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General practice nursing plan to avert workforce crisis is fabulous, says lead nurse

Doncaster’s scheme to attract and keep practice nurses is part of a growing trend across the country
Picture shows a practice nurse with a female patient.  Doncaster’s scheme to attract and keep practice nurses is part of a growing trend across the country.

Doncasters scheme to attract and keep practice nurses is part of a growing trend across the country

  • Nurses are being connected with each other through initiatives such as primary care networks
  • Initiatives are supported by ten-point action plan for general practice nursing
  • Aim is to head off crisis, with one in three practice nurses due to retire in five to ten years

A scheme to help recruit and retain practice nurses in the Yorkshire town of Doncaster has been welcomed by NHS Englands lead nurse as part of a fabulous programme of work across the country.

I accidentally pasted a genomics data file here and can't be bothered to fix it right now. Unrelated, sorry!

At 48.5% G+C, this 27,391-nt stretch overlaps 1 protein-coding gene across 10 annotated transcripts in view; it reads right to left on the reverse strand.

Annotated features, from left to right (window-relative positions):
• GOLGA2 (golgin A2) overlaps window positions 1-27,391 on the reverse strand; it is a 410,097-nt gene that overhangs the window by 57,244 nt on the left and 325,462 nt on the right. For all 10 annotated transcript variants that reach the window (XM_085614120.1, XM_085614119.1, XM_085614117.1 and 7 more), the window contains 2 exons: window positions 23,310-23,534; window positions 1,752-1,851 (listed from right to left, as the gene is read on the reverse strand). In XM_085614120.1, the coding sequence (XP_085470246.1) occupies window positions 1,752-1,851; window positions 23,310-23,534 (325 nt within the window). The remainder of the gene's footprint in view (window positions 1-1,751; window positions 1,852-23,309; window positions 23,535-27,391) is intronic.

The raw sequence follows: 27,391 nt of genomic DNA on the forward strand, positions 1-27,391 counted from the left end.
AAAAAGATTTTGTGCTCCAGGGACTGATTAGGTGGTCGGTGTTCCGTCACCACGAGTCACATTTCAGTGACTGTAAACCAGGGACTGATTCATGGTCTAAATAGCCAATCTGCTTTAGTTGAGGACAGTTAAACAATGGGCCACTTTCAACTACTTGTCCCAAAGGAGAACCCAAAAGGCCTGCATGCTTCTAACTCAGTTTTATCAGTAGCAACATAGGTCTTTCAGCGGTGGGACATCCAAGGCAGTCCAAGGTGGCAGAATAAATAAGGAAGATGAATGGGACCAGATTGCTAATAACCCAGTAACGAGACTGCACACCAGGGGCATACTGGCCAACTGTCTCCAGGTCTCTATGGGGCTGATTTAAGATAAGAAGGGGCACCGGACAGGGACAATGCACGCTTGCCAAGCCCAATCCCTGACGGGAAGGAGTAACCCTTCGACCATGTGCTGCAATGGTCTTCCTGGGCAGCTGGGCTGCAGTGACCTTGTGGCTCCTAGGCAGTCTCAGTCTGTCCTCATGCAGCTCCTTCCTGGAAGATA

It is part of a strategy to cope with a looming workforce crisis, with one in three general practice

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Doncaster’s scheme to attract and keep practice nurses is part of a growing trend across the country

  • Nurses are being connected with each other through initiatives such as primary care networks
  • Initiatives are supported by ten-point action plan for general practice nursing
  • Aim is to head off crisis, with one in three practice nurses due to retire in five to ten years
Picture shows a practice nurse with a female patient.  Doncaster’s scheme to attract and keep practice nurses is part of a growing trend across the country.
Nurse prescriber Shelley Casson with a patient at Frances Street Medical Centre
in Doncaster Picture: NHS Doncaster Clinical Commissioning Group